Millennium Advances: Theory, Interdisciplinarity, and the Humanities
by Edward H. Friedman
In the past—not necessarily the good old days, not necessarily inferior times—the study of literature and the reading of texts in other disciplines was, in many ways, more pat and more predictable than it is today. Stated a bit differently, the frames through which we studied texts were narrower, more stable, and less likely to be, as it were, deconstructed. When a "boom" in theory began in the 1960s—not that theory had been missing before that, of course—it caused us to be more aware of process, of variability, of instability. It even transformed some theorists into superstars. Analogous to movie actors whose names appear above the title, certain theorists and critics seemed to have more clout than the authors and works about which they were commenting. Tellingly, literary theory became theory (and, one might say, Theory with a capital t). Arguably, the change is most strikingly marked by a greater self-consciousness of the critical act per se. Scholars analyze texts along with the mechanisms through which the analyses take place. It appears that some critics want to be more "scientific," others want to be more self-reflexive, or, paradoxically, both. Heightened interest in theory leads to a more comprehensive interdisciplinarity and thus to what may be called theoretical interconnections. It would not be too much of a stretch to say that theory is the lingua franca of the humanities and the social sciences, permitting dialogues that, more likely than not, would not have occurred a few decades ago. The broad umbrella of cultural studies has widened the base of study, given that literature is part of a system but not the entire system or even the prioritized element. The enterprise of theory has grown, and the combinations and permutations of the field of criticism have increased exponentially. Look at dissertation topics from fifty years ago, and compare them with those of today. The difference is obvious, palpable, and fascinating. We are a long way from North American New Criticism, whose heyday was from the 1930s to the 1950s, and its accentuation of the literary text itself, with negligible interest in the historical author, the individual reader, generic categories, the world view of a particular era, or disciplinary border crossings. And yet, we can perhaps take comfort in—or find ironic relief in—the fact that the bottom line in theory is that we ultimately always come back, in some form or another, to the rhetoric and poetics of classical antiquity, no matter how postmodern or post-postmodern our aims.
Those of us who study and teach literature have been at an exciting juncture during the recent past. The same is true of our predecessors, from time immemorial, but this boom, so to speak, has been especially loud. In a sense, anything goes. In another, we have to convince our audience of students, scholars, and the general public (who sometimes hold the purse strings) that there is value and significance in what we do and how we do it. We want to be relevant, and we want to be true to the texts and reasonable in our setting forth of contexts. In short, canons have expanded, disciplines have blended, approaches have multiplied, and parameters have widened. Education of students in literature, at the graduate and undergraduate levels, has shifted markedly, and the themes of how to prepare students and how to preserve (and, correspondingly, to update) the study of literature are constantly on our minds. Because self-reflection is an inevitable part of the process, self-consciousness and self-assessment go hand in hand. On March 18-19, 2011, the Robert Penn Warren Center for the Humanities hosted a symposium on "The Object of Study: Theory, Interdisciplinarity, and the State of the Humanities," made possible through a Research Scholars Grant from the office of Dennis G. Hall, Vice Provost for Research and Dean of the Graduate School. The invited speakers were David T. Gies, Commonwealth Professor of Spanish at the University of Virginia; David Theo Goldberg, Professor of Comparative Literature and Criminology, Law and Society at the University of California, Irvine, and Director of the University of California Humanities Research Institute; and Valerie Traub, Professor of English and Women's Studies at the University of Michigan. The three have been recognized for their research, their teaching, their service to the profession, their power of exploration, their opening of doors to investigation, and their innovative approaches to the subjects and objects under scrutiny. In planning the event, we asked the speakers to address, in whatever form they preferred, the topic of "the state of the art" of theory. We knew that this would lead them, and the participants, in a variety of directions and that they would supply abundant food for thought. To complement the talks, we called on distinguished faculty members from the Vanderbilt community to introduce the speakers (Earl Fitz, Mark Schoenfield, and John Sloop) and to serve as respondents (Ellen Armour, William Luis, and Dana Nelson), and there was ample time for discussion. Dean Carolyn Dever of the College of Arts and Science gave the welcoming comments, and the symposium ended with a roundtable discussion.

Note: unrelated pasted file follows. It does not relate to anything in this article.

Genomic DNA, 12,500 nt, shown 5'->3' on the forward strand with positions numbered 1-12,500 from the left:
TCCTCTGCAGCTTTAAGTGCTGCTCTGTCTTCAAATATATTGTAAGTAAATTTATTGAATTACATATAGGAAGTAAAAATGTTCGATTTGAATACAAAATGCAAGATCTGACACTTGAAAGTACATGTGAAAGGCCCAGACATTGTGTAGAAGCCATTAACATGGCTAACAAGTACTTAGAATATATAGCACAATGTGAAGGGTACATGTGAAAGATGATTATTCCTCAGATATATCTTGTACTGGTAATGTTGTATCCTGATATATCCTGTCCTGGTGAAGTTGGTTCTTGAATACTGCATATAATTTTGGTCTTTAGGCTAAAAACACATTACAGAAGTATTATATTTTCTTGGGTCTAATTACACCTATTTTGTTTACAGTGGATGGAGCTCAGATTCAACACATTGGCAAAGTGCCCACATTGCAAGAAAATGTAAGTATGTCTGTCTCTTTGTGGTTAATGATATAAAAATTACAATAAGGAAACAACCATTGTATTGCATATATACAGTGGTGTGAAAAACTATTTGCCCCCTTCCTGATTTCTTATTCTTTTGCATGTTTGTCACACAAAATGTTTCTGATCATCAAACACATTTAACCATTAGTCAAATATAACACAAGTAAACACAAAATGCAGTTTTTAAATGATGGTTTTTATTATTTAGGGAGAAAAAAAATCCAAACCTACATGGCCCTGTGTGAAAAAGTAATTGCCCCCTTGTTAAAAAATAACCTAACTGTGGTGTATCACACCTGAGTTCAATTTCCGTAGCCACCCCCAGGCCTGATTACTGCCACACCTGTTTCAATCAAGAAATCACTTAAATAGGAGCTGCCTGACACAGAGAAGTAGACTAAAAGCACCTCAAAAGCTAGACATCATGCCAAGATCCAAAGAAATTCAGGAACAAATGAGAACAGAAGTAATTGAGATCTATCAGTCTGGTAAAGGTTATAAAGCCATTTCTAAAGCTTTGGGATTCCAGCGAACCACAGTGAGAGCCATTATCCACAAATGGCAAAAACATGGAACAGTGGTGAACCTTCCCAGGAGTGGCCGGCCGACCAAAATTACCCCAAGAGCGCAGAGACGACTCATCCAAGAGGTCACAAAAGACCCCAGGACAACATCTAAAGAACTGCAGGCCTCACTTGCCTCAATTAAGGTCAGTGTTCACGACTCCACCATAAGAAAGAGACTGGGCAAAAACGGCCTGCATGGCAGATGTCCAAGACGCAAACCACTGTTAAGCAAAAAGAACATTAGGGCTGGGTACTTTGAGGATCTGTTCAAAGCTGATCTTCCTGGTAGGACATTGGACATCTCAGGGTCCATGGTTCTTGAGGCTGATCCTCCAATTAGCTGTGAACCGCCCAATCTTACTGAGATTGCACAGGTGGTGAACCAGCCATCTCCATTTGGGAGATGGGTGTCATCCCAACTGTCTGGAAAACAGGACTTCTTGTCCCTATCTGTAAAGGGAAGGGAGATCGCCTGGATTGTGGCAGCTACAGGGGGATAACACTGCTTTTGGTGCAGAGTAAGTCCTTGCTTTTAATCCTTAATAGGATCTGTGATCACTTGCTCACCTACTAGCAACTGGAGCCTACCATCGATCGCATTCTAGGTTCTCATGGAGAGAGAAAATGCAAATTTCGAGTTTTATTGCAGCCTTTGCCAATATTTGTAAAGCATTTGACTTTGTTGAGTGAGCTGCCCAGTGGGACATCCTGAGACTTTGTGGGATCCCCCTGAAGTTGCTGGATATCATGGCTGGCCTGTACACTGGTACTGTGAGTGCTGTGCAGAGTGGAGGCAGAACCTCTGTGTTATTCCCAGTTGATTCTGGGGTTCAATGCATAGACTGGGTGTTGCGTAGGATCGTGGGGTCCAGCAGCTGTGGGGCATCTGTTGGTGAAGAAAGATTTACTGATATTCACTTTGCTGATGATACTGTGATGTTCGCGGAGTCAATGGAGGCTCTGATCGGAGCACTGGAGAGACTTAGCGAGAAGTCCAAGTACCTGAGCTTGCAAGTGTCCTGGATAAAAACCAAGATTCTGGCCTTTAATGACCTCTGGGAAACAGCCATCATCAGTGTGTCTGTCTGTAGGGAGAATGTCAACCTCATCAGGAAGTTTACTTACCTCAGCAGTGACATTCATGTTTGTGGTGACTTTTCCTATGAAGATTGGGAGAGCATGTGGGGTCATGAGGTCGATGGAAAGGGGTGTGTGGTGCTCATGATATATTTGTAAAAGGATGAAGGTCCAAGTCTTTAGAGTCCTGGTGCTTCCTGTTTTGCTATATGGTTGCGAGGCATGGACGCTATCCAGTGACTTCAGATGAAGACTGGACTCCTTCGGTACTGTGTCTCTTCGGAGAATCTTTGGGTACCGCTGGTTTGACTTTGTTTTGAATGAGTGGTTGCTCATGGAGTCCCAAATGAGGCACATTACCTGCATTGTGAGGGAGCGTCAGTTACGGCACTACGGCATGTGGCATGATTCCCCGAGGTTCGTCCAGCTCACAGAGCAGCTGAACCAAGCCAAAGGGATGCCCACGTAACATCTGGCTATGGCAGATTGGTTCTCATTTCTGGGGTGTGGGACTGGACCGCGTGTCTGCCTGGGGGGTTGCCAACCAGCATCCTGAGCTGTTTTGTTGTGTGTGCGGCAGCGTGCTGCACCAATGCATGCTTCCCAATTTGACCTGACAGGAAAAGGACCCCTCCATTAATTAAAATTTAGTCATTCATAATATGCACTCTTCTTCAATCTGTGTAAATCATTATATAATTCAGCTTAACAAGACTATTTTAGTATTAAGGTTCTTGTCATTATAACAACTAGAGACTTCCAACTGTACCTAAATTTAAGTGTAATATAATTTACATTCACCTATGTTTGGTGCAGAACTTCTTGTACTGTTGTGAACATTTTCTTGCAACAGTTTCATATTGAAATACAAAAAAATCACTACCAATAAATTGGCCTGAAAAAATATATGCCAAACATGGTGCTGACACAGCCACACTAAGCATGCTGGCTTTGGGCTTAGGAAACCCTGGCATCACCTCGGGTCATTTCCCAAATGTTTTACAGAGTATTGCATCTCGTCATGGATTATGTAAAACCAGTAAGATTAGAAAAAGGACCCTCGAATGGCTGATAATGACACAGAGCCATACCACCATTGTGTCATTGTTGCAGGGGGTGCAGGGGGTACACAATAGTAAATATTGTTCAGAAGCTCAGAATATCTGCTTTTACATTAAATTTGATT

The title of Valerie Traub's paper is "The New Unhistoricism (and Early Modern Futures)." At the center (a loaded term in itself ) of this subtle, sophisticated, and nuanced commentary is the field of queer studies, particularly the points of contact between literature and history. The motivating force here is the "critique of the teleological impulse supposedly underwriting most queer historicist work." The premise that queer scholarship needs to be freed from "the tyranny of historicism" gives direction to the paper by allowing Professor Traub to analyze—and to present a counter-critique of, if you will—the operations that inform such huge concepts as temporality, periodization, empiricism, identity, feminism, and sexuality. In the dialectics of center and margin, and logically so, hermeneutic strategies themselves come to the fore. In sweeping but detailed strokes, Professor Traub addresses the major players and the major game plans in the debate over what Jonathan Goldberg and Madhavi Menon have called "homohistory." She recognizes that the very notion of making history, in its multiple contexts, is at stake and that tactics of dismissal, however well-intended, can do more harm than good. Professor Traub takes a stand, while searching for a synthesis that will accentuate difference without eliminating the benefits or even the admittedly thorny areas of historicism. Her ability to highlight a specific topic, to propose a practical (as well as a theoretical) thesis, and to open the deliberations to broader issues made this a compelling and dynamic opening to the symposium.